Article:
Lean and Six Sigma: Solving problems rather than improving processes

01/16/2016 6:510 commentsViews: 392

Many business owners may have heard of and implemented lean production principles — a method for eliminating waste — or Six Sigma, a data-driven approach to eliminating defects, but practitioners haven’t combined Six Sigma with lean until recently.

Companies such as GE, Coca-Cola and IBM — even the U.S. military — use Lean Six Sigma not only as a way to focus on efficiency and growth but also to serve as the foundation for innovation.

Before the merger of Lean and Six Sigma, companies did one or the other. Six Sigma uses the DMAIC (define, measure, analyze, improve and control) method to reduce defects. Lean, derived mostly from the Toyota Production System, focuses on cycle time reduction by eliminating non-value-added steps.

However, while most people think of lean and Six Sigma as ways to improve processes, they are both really complementary.

Lean Six Sigma principles can be applied to any business, whether it’s a manufacturing company or a service industry, and will force you to look at every process in your organization through a different lens. Implementing these principles can help your business in a variety of ways, including:

• Cost reduction: Lean Six Sigma can help employees manage their time effectively, resulting in a more efficient business and more productive employees. It also aids in analyzing and finding solutions for long cycle times.

By helping you gain a new perspective on business operations, such as customer activities and product processes, you can eliminate unnecessary steps and significantly decrease costs, leading to greater profits. In fact, research has shown companies can save as much as 5 percent of net revenue from a healthy Lean Six Sigma program.

• Increased customer satisfaction: Customers who don’t return to a business do so because of dissatisfaction with the service and poor employee attitude. However, most companies don’t know they have a dissatisfied customer until that customers takes their business elsewhere.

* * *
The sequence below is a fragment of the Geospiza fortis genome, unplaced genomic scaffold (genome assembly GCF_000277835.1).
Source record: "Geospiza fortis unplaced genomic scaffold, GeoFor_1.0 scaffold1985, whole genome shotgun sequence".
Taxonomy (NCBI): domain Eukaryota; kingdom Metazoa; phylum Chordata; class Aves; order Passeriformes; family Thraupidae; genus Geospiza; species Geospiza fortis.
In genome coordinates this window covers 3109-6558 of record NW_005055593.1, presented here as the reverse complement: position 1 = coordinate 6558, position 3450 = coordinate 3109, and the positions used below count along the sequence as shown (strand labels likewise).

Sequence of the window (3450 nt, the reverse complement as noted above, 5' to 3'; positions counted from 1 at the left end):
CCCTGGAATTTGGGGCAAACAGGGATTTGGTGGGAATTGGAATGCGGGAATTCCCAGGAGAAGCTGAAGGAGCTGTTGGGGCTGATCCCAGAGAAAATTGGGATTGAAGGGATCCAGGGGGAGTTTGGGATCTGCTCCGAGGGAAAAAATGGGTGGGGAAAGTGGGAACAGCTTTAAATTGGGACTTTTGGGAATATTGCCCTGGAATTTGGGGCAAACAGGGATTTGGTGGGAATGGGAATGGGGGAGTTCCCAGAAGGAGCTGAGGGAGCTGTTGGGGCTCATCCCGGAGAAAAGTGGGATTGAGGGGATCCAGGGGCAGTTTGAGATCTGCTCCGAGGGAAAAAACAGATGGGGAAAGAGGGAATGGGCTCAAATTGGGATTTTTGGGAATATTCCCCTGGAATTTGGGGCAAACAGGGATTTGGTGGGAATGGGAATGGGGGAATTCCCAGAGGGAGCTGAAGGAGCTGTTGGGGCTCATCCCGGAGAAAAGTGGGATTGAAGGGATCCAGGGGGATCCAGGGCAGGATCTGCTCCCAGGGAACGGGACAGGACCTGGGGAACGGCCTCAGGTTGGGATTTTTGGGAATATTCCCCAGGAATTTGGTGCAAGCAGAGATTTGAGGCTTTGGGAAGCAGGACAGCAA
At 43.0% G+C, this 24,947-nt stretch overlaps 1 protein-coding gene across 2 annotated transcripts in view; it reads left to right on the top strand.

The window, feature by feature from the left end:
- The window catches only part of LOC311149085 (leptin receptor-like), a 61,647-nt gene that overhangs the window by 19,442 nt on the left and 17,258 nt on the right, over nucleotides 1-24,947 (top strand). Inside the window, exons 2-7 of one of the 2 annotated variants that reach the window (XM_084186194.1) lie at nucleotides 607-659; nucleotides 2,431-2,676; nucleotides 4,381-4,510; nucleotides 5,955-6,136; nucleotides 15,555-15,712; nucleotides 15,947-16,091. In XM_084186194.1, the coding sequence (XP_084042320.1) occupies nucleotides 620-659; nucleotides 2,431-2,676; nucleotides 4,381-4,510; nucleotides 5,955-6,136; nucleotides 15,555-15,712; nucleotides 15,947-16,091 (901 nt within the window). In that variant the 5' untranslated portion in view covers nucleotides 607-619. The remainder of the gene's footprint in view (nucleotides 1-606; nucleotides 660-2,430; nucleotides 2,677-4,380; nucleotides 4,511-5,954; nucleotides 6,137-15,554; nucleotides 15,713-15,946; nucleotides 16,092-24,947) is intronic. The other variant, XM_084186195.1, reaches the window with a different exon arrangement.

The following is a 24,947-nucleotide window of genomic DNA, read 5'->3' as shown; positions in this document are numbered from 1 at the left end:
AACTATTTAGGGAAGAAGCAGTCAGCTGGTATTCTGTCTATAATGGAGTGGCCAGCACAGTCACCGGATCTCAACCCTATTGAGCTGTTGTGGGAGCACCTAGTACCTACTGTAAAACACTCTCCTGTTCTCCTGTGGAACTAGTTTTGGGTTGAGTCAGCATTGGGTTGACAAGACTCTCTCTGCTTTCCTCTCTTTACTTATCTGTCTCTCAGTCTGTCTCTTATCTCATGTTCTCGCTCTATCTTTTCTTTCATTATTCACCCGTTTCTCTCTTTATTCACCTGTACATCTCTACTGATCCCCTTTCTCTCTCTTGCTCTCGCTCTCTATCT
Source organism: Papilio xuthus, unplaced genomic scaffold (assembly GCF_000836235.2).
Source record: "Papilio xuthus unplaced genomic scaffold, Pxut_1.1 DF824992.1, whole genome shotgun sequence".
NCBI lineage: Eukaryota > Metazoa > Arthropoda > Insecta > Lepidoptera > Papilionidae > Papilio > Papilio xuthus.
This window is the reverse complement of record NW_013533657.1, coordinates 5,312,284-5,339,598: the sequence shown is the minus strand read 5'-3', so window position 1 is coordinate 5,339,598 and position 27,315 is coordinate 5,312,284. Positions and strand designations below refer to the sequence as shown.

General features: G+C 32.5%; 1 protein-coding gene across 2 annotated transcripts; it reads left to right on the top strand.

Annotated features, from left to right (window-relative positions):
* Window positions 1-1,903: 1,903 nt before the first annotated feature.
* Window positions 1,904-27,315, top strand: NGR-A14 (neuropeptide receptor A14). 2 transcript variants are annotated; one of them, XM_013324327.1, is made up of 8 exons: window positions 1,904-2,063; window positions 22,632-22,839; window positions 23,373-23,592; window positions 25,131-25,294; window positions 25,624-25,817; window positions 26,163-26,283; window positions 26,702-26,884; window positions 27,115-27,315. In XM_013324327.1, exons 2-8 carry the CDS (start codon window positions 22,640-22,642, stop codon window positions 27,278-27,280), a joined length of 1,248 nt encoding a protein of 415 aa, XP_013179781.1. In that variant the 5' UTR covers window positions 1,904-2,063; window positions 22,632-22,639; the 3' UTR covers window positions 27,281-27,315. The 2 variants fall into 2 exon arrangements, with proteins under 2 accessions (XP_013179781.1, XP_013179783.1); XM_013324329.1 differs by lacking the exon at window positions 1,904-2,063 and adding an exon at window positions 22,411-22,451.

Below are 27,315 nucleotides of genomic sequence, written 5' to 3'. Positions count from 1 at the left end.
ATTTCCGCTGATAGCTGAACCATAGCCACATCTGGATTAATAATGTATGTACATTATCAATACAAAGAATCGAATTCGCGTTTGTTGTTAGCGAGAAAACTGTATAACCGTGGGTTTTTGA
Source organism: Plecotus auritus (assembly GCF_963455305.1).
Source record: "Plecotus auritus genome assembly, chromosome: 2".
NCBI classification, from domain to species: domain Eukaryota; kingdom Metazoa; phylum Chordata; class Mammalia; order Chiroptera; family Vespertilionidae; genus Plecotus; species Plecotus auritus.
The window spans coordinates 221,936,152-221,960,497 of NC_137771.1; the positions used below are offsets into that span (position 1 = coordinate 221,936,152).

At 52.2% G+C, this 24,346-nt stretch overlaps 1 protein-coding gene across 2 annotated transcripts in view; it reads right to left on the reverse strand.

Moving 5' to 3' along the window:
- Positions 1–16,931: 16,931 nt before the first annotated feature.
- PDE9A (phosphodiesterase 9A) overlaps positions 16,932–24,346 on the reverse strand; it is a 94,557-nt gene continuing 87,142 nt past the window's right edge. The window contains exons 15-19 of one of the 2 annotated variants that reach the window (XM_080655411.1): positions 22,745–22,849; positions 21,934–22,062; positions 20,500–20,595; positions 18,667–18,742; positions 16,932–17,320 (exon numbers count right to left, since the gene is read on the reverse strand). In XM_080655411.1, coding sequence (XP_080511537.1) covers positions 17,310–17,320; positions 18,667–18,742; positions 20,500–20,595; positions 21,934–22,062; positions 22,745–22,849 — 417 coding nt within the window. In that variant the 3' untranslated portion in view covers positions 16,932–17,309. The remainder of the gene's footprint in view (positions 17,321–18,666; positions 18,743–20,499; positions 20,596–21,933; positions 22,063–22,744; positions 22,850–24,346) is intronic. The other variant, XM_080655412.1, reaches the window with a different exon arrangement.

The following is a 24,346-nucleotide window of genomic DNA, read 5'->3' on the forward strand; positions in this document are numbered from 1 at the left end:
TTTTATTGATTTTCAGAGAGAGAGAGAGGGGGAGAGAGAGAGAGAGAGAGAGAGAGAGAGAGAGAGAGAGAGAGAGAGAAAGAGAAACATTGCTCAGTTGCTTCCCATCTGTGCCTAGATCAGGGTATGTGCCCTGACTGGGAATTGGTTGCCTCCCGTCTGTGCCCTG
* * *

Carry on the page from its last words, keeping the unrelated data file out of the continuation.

Lean Six Sigma focuses on improving the customer experience and better serving their needs through the supply chain and all areas of customer activity. This leads to repeat business, positive word of mouth and better sales.

• Improved earnings: Lean Six Sigma stresses the importance of efficiency and clarity of goals between management and employees. This increases productivity, decreases errors and streamlines processes for a better bottom line.

• Employee motivation: Organizations that are willing to fully engage with employees have consistently demonstrated increases in productivity. By empowering employees to be a part of the solution and to take ownership of their work, company leaders can create a climate that encourages engagement and success.

• Strategic planning: Beyond a company’s business plan and mission statement, Lean Six Sigma can help focus on areas of improvement. For example, if your business strategy is to compete on cost, Lean Six Sigma can be used to improve processes, increase yields and successfully manage the supply chain.

Whatever your strategy happens to be, Lean Six Sigma can help make your company the best at what it does.

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